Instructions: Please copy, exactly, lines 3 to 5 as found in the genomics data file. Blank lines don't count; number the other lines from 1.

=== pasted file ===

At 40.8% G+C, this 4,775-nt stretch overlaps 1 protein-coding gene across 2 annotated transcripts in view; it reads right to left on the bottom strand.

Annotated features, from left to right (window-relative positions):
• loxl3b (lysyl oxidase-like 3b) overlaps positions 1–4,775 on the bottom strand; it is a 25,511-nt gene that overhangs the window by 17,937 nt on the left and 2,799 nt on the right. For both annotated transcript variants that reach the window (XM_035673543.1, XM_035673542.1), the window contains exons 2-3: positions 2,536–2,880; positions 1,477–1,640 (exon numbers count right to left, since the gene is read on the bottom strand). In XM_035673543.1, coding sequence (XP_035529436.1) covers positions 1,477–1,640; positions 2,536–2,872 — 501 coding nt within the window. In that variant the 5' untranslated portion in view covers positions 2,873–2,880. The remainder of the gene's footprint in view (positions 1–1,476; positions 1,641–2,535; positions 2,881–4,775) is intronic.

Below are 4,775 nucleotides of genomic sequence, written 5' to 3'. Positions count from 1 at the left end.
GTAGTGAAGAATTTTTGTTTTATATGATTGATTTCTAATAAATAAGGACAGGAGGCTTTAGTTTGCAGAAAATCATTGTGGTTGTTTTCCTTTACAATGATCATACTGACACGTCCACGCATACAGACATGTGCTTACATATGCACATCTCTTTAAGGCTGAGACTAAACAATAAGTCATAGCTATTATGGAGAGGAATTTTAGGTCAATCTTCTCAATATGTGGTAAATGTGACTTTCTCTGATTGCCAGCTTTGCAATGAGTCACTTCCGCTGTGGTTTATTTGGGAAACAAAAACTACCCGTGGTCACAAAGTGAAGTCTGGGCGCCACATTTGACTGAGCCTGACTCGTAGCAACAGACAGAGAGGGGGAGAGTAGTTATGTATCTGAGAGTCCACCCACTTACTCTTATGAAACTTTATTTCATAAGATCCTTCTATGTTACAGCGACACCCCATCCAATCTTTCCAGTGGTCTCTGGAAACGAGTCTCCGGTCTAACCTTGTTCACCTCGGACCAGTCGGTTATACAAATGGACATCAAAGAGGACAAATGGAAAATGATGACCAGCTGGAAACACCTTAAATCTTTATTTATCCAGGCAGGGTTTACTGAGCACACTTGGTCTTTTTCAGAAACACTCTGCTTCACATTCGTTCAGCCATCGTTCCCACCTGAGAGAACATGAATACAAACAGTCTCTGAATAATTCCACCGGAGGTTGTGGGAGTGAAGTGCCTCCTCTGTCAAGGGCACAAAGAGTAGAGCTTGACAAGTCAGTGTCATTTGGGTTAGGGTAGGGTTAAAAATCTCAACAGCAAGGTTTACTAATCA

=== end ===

• loxl3b (lysyl oxidase-like 3b) overlaps positions 1–4,775 on the bottom strand; it is a 25,511-nt gene that overhangs the window by 17,937 nt on the left and 2,799 nt on the right. For both annotated transcript variants that reach the window (XM_035673543.1, XM_035673542.1), the window contains exons 2-3: positions 2,536–2,880; positions 1,477–1,640 (exon numbers count right to left, since the gene is read on the bottom strand). In XM_035673543.1, coding sequence (XP_035529436.1) covers positions 1,477–1,640; positions 2,536–2,872 — 501 coding nt within the window. In that variant the 5' untranslated portion in view covers positions 2,873–2,880. The remainder of the gene's footprint in view (positions 1–1,476; positions 1,641–2,535; positions 2,881–4,775) is intronic.

Below are 4,775 nucleotides of genomic sequence, written 5' to 3'. Positions count from 1 at the left end.
GTAGTGAAGAATTTTTGTTTTATATGATTGATTTCTAATAAATAAGGACAGGAGGCTTTAGTTTGCAGAAAATCATTGTGGTTGTTTTCCTTTACAATGATCATACTGACACGTCCACGCATACAGACATGTGCTTACATATGCACATCTCTTTAAGGCTGAGACTAAACAATAAGTCATAGCTATTATGGAGAGGAATTTTAGGTCAATCTTCTCAATATGTGGTAAATGTGACTTTCTCTGATTGCCAGCTTTGCAATGAGTCACTTCCGCTGTGGTTTATTTGGGAAACAAAAACTACCCGTGGTCACAAAGTGAAGTCTGGGCGCCACATTTGACTGAGCCTGACTCGTAGCAACAGACAGAGAGGGGGAGAGTAGTTATGTATCTGAGAGTCCACCCACTTACTCTTATGAAACTTTATTTCATAAGATCCTTCTATGTTACAGCGACACCCCATCCAATCTTTCCAGTGGTCTCTGGAAACGAGTCTCCGGTCTAACCTTGTTCACCTCGGACCAGTCGGTTATACAAATGGACATCAAAGAGGACAAATGGAAAATGATGACCAGCTGGAAACACCTTAAATCTTTATTTATCCAGGCAGGGTTTACTGAGCACACTTGGTCTTTTTCAGAAACACTCTGCTTCACATTCGTTCAGCCATCGTTCCCACCTGAGAGAACATGAATACAAACAGTCTCTGAATAATTCCACCGGAGGTTGTGGGAGTGAAGTGCCTCCTCTGTCAAGGGCACAAAGAGTAGAGCTTGACAAGTCAGTGTCATTTGGGTTAGGGTAGGGTTAAAAATCTCAACAGCAAGGTTTACTAATCA